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Coronavirus: How a misleading map went global

A government worker in Wuhan at the epicentre of the coronavirus outbreak in China, 16 February 2020 Image copyright EPA

As scientists work hard to track and contain the coronavirus outbreak, misleading information about the global spread of the virus continues to flourish on the internet.

Here's how a decade-old map showing global air travel was used incorrectly by news websites across the world, leading to headlines such as "New map reveals no country safe from coronavirus tentacles" and "Terrifying map reveals how thousands of Wuhan travellers could have spread coronavirus to 400 cities worldwide."

How did it start?

Earlier this month, the World Population Project, at the University of Southampton, published research predicting where people from Wuhan, where the virus originated, had travelled to in the two weeks before the city went into quarantine lockdown.

Researchers looked at air travel and mobile phone data of Wuhan residents from previous years.

The study estimated nearly 60,000 people might have travelled to almost 400 cities worldwide before the Wuhan authorities had imposed a ban on travel.

The researchers posted a series of messages about their work on Twitter, including one with a map illustrating global air travel.

But the post did not explain the map was not part of the study.

Some people responded and asked if the graphic - covered in red lines indicating world flight routes - represented the findings of the study. "No," the team clarified - it was part of a series of posts and intended to show the extent of the global air network - and deleted the tweet.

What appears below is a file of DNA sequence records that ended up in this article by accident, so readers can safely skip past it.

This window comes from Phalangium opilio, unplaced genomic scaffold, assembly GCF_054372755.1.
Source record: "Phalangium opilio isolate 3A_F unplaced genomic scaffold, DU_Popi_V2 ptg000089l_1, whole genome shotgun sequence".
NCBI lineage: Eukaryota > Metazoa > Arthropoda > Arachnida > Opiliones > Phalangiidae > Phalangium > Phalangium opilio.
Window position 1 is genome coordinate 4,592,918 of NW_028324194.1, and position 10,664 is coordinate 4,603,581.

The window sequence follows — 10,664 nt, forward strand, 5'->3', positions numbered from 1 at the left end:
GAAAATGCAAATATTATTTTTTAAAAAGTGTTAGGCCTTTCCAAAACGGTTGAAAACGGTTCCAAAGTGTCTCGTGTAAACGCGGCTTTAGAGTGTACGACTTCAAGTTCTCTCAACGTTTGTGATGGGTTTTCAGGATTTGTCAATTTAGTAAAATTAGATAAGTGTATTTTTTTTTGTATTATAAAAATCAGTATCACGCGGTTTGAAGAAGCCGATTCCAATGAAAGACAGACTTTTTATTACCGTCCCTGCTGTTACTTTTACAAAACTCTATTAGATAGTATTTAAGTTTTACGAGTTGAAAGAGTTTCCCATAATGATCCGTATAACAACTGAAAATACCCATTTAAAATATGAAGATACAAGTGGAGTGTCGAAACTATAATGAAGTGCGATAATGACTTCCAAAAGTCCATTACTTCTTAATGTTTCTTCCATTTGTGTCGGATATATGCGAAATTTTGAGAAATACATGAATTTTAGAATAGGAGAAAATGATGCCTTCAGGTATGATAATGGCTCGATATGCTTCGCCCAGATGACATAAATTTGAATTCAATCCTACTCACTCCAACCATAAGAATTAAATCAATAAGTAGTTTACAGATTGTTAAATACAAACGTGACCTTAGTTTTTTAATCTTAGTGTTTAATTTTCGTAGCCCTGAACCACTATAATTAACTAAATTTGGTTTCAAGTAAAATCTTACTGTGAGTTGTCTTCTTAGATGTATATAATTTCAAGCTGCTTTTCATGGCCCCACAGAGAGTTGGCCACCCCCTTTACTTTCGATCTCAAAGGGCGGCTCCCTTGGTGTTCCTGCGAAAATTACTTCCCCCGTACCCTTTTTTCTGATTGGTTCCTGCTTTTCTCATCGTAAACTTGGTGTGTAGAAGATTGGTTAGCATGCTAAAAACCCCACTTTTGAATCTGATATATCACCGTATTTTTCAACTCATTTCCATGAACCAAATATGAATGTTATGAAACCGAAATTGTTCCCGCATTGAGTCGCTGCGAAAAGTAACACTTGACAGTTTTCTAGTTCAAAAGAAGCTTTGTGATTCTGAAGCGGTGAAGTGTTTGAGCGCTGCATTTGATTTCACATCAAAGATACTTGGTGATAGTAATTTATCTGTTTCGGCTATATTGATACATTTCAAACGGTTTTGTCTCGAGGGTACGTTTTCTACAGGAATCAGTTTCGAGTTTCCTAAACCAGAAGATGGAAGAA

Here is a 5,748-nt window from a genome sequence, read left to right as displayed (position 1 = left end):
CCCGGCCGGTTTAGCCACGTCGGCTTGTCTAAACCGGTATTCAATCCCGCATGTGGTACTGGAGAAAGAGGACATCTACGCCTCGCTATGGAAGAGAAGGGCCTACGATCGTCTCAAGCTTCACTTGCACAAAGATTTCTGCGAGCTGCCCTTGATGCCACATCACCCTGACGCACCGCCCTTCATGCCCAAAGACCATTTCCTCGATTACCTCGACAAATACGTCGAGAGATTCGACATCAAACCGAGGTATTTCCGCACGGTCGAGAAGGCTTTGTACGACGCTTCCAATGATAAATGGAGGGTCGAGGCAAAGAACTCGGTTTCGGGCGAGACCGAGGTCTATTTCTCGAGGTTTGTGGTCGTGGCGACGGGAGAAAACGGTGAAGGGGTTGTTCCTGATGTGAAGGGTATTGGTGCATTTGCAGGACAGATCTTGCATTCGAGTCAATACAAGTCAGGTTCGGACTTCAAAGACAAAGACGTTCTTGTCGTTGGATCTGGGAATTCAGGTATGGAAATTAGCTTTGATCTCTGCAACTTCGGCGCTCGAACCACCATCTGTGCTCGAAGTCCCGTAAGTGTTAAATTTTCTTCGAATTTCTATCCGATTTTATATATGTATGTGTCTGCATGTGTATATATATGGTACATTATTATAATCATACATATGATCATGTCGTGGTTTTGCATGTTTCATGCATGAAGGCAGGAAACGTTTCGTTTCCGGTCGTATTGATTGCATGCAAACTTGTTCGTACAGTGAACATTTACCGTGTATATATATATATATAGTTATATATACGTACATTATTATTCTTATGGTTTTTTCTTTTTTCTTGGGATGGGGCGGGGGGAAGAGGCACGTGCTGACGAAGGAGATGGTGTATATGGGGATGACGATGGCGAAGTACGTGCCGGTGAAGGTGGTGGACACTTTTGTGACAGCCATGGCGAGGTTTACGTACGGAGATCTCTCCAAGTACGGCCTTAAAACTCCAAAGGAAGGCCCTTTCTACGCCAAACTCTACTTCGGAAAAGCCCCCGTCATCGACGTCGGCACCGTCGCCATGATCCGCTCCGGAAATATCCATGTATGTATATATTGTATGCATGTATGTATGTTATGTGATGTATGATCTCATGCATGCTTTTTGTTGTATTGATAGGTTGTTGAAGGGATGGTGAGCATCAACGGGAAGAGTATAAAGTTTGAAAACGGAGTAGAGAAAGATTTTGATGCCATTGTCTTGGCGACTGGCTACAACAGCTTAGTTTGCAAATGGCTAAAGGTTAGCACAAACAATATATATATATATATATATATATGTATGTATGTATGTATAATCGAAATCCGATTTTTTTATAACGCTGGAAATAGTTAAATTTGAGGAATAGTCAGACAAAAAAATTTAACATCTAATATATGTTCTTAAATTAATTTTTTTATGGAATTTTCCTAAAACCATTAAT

But "somehow, from this, an incorrect story has spiralled", the university press office told BBC News.

What happened next?

The map seems to have first been picked up by several Australian news outlets. It has also appeared in the online editions of the Sun, Daily Mail and Metro.

The Australian TV outlet 7News used the map in a discussion and posted a social-media video featuring it that has now been viewed more than seven million times.

The report says the map predicts the spread of the global outbreak.

The red lines, says the presenter, represent five million Wuhan residents who fled the city.

In reality, the red lines just show flight routes around the world.

And the five million figure comes from an entirely separate source. The mayor of Wuhan gave this number when talking about the total leaving the city ahead of the Lunar New Year holiday, most of whom would have stayed within China.

What about now?

7News has now removed the map from its online article about the research.

But it remains on many other news outlets' versions of the same story, in languages including Arabic, Russian, Polish and Vietnamese.

And, perpetuating the myth, only last week a guest told US radio host Glenn Beck UK researchers had tracked the mobile phones of 60,000 people that had left China and then produced a travel map.

"The chart is frightening," he said.


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